Ocean acidification caused by shifts in ocean carbonate chemistry resulting from increased atmospheric CO2 concentrations is threatening many calcifying organisms, including corals. Here we assessed autotrophy vs heterotrophy shifts in the Mediterranean zooxanthellate scleractinian coral Balanophyllia europaea acclimatized to low pH/high pCO2 conditions at a CO2 vent off Panarea Island (Italy). Dinoflagellate endosymbiont densities were higher at lowest pH Sites where changes in the distribution of distinct haplotypes of a host-specific symbiont species, Philozoon balanophyllum, were observed. An increase in symbiont C/N ratios was observed at low pH, likely as a result of increased C fixation by higher symbiont cell densities. δ13C values of the symbionts and host tissue reached similar values at the lowest pH Site, suggesting an increased influence of autotrophy with increasing acidification. Host tissue δ15N values of 0‰ strongly suggest that diazotroph N2 fixation is occurring within the coral tissue/mucus at the low pH Sites, likely explaining the decrease in host tissue C/N ratios with acidification. Overall, our findings show an acclimatization of this coral-dinoflagellate mutualism through trophic adjustment and symbiont haplotype differences with increasing acidification, highlighting that some corals are capable of acclimatizing to ocean acidification predicted under end-of-century scenarios.

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Posidonia bonsai: dwarf Posidonia oceanica shoots associated to hydrothemal vent systems (Panarea Island, Italy)


  • Dwarf Posidonia oceanica (bonsai) observed in hydrothermal vents off Panarea.
  • Bonsai shoots are from 61–75% smaller in leaf biomass than regular-sized shoots
  • Bonsai shoots lacks the regular seasonal pattern in sheath thickness (lepidochronology) of normal-sized shoots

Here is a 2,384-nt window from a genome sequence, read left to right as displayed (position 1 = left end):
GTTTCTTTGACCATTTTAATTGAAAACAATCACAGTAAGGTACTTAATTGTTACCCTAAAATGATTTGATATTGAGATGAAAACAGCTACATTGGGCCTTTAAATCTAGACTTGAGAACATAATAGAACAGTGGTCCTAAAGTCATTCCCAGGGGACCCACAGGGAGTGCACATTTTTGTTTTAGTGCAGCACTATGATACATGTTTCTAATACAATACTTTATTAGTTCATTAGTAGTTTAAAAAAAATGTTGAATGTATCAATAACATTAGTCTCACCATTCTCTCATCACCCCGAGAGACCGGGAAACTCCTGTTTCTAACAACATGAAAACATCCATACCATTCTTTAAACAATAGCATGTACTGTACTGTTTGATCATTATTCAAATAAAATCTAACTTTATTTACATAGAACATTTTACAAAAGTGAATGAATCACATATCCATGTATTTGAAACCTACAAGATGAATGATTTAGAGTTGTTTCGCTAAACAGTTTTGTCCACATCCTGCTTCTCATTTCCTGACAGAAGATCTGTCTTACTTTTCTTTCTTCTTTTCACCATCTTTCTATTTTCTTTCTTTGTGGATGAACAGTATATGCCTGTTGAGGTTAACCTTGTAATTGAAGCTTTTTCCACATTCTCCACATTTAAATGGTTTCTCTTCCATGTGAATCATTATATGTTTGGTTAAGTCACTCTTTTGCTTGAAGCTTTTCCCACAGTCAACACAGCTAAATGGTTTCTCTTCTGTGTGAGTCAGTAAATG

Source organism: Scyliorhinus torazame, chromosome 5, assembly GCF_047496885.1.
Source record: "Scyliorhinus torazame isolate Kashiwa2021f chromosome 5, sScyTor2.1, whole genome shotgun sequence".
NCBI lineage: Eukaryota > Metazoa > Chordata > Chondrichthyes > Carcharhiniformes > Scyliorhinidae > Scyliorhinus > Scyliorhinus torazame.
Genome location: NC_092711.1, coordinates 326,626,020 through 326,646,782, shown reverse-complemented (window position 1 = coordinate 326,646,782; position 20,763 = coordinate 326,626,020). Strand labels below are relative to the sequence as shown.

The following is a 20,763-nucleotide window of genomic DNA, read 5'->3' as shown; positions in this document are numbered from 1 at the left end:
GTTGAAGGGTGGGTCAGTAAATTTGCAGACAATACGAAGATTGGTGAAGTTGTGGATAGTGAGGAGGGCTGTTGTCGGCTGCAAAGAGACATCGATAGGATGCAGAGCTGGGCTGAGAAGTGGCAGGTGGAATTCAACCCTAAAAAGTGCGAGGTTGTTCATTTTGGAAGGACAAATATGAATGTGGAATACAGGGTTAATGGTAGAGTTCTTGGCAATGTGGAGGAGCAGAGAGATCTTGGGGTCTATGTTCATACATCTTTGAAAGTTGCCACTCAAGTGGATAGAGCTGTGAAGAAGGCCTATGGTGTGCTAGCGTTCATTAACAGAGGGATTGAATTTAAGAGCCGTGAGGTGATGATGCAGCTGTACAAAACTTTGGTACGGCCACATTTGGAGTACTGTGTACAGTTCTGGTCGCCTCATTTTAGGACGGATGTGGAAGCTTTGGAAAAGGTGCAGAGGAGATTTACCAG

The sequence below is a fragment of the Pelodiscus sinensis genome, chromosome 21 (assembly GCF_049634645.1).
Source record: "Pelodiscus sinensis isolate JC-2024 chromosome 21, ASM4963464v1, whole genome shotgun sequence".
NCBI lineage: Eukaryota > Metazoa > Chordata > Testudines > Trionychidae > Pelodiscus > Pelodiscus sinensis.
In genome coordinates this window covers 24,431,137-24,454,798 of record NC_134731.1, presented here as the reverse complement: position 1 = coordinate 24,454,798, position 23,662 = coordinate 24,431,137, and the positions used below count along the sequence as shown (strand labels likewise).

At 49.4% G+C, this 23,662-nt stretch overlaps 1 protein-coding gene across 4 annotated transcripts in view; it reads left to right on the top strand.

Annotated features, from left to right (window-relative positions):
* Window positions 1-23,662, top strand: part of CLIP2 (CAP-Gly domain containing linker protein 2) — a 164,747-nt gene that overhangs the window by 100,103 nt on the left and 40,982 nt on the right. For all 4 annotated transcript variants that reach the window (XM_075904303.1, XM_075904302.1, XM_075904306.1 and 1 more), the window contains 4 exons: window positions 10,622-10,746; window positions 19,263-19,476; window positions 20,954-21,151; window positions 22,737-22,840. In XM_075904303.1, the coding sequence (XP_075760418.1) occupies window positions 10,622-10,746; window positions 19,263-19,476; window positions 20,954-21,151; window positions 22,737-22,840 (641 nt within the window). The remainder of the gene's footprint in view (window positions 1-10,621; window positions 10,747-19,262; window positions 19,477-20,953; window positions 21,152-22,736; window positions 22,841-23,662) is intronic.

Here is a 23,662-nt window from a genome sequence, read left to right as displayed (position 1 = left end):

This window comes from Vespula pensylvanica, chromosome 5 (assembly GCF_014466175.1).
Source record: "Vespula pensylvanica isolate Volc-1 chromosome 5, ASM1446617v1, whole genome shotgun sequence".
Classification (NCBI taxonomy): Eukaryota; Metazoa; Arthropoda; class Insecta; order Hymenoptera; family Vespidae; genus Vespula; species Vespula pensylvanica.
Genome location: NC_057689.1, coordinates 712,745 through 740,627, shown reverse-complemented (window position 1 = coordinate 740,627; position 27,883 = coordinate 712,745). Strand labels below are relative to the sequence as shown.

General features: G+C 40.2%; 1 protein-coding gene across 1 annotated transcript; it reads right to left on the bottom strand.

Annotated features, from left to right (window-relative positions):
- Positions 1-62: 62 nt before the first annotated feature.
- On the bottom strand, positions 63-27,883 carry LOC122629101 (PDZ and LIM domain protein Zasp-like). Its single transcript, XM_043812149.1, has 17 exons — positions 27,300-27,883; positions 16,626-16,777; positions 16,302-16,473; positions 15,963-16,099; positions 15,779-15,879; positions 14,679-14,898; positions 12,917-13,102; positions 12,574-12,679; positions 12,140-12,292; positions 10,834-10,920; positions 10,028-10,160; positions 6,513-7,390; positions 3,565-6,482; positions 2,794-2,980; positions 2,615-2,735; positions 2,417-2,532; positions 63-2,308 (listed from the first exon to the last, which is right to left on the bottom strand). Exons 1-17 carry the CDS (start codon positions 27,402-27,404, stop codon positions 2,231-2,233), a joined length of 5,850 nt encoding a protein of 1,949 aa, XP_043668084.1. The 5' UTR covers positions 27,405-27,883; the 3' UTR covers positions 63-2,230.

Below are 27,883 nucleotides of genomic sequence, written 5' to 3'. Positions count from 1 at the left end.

Very small-sized shoots of the Mediterranean seagrass Posidonia oceanica, defined as “bonsai” shoots, were found in areas with most intense CO2 emissions and low pH associated with four vents systems off Panarea island (Aeolian Archipelago, Sicily, Southern Tyrrhenian Sea). Bonsai shoots were sampled in September 2021 and October 2022: Bottaro crater (8 m depth), Camp 7 (16 m and 21 m), Black Point (20 m) and Hot/Cold Points (10 m). They had 2–6 leaves, and adult-intermediate leaves were 5–21 cm long and 3.5–7 mm wide, with leaf shoot surface ranging 4.8 and 44.5 cm2, and shoot leaf biomass between 16 and 89 mg (d.w.). These values were all significantly lower (t-test p < 0.006–0.0001) than those measured in normal-sized shoots collected within the vents and in control sites not affected by gas emissions. Bonsai shoots had 86–89% lower leaf surface, and 61–75% lower leaf biomass than all normal-sized shoots measured. The sheath thickness of the bonsai shoots was very low (0.1–0.8 mm), and the temporal trend of sheath thickness along the rhizome (lepidochronology) showed an irregular pattern, without the clear cyclical seasonal variation typical of normal-sized shoots. The reasons of size reduction and lack of temporal cycle in lepidochronology are discussed in the light of plant acclimatization and the constraints imposed by the continuous exposure to the stressful conditions of seawater acidification and presence of phytotoxic gases (e.g. hydrogen sulfide) in the vents.

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Chapter 11 – Mediterranean Sea general biogeochemistry

This chapter gives an overview of the general biogeochemistry in the Mediterranean Sea explaining the particularities of the main biogeochemical variables and the physical, biological, and geochemical processes driving their distribution in the main basins of this marginal sea. Each subsection focuses on one essential variable, starting from dissolved oxygen and following inorganic nutrients, dissolved organic carbon and the CO2 system. A brief overview on the utility of those biogeochemical variables to identify water masses is also given. The chapter concludes with a summary of the projections and threats on biogeochemistry in the Mediterranean Sea under different future climate change scenarios.

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Calcareous nannoplankton response to a high CO2 world: evidence from sediment traps (Aegean and Ionian Seas) and Pliocene paleofluxes